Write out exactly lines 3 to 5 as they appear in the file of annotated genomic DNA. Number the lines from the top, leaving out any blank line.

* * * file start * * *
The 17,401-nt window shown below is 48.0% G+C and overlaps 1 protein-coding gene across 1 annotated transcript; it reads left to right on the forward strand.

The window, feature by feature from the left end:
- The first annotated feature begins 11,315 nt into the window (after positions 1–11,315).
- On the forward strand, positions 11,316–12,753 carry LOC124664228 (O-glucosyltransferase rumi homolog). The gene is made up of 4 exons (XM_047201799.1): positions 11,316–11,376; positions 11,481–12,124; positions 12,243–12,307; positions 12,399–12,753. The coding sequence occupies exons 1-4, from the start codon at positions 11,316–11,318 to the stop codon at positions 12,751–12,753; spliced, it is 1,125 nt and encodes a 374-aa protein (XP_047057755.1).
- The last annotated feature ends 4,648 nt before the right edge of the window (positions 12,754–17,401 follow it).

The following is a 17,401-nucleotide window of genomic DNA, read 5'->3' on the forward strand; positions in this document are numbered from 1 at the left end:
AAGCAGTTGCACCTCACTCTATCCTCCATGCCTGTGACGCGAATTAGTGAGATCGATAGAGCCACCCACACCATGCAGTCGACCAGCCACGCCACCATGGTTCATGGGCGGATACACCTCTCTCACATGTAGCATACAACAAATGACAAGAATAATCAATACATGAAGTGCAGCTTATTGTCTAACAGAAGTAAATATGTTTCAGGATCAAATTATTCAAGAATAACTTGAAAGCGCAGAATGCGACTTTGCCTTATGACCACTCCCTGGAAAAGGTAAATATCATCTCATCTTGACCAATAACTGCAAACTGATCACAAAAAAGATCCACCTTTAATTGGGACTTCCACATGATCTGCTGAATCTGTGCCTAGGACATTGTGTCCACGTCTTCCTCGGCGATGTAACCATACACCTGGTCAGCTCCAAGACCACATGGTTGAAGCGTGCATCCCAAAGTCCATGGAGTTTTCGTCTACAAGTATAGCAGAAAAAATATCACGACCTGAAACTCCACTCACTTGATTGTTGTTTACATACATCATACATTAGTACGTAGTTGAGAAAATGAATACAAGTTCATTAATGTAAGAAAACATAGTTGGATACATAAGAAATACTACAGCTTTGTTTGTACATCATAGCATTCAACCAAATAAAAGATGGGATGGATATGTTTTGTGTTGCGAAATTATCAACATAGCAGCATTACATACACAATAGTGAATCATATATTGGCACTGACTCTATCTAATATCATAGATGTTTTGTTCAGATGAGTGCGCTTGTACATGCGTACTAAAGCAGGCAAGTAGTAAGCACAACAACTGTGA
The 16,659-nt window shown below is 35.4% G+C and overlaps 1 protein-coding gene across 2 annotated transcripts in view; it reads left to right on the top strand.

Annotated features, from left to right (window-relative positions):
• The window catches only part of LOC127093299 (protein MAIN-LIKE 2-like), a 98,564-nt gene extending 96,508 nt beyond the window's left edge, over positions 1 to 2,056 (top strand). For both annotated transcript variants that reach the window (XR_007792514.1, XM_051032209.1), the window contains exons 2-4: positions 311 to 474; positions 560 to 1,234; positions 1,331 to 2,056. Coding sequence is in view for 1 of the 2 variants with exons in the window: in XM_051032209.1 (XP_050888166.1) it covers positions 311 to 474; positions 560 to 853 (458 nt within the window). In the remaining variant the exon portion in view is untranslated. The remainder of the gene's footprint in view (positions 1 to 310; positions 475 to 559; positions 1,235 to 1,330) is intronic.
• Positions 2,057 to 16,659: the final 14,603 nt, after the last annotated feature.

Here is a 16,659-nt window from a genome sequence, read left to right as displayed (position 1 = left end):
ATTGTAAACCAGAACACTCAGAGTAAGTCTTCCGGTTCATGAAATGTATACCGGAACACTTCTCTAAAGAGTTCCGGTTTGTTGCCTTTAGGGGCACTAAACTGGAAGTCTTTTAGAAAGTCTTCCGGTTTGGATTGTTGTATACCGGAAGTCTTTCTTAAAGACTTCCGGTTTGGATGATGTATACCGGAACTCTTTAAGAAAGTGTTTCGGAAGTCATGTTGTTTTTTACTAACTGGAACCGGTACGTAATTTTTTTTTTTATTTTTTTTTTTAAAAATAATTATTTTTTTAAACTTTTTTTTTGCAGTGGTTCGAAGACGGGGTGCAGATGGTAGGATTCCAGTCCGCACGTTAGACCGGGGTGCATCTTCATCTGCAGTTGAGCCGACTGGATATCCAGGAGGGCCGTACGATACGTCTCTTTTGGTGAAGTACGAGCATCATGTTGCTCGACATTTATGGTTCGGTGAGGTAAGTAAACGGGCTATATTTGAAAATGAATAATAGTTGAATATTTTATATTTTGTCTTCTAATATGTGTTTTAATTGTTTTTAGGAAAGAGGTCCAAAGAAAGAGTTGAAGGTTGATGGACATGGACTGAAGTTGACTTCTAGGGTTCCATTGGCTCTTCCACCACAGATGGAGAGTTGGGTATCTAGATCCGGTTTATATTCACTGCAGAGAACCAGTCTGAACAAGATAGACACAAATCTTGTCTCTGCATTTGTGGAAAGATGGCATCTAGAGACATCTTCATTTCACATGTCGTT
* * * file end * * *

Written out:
- The first annotated feature begins 11,315 nt into the window (after positions 1–11,315).
- On the forward strand, positions 11,316–12,753 carry LOC124664228 (O-glucosyltransferase rumi homolog). The gene is made up of 4 exons (XM_047201799.1): positions 11,316–11,376; positions 11,481–12,124; positions 12,243–12,307; positions 12,399–12,753. The coding sequence occupies exons 1-4, from the start codon at positions 11,316–11,318 to the stop codon at positions 12,751–12,753; spliced, it is 1,125 nt and encodes a 374-aa protein (XP_047057755.1).
- The last annotated feature ends 4,648 nt before the right edge of the window (positions 12,754–17,401 follow it).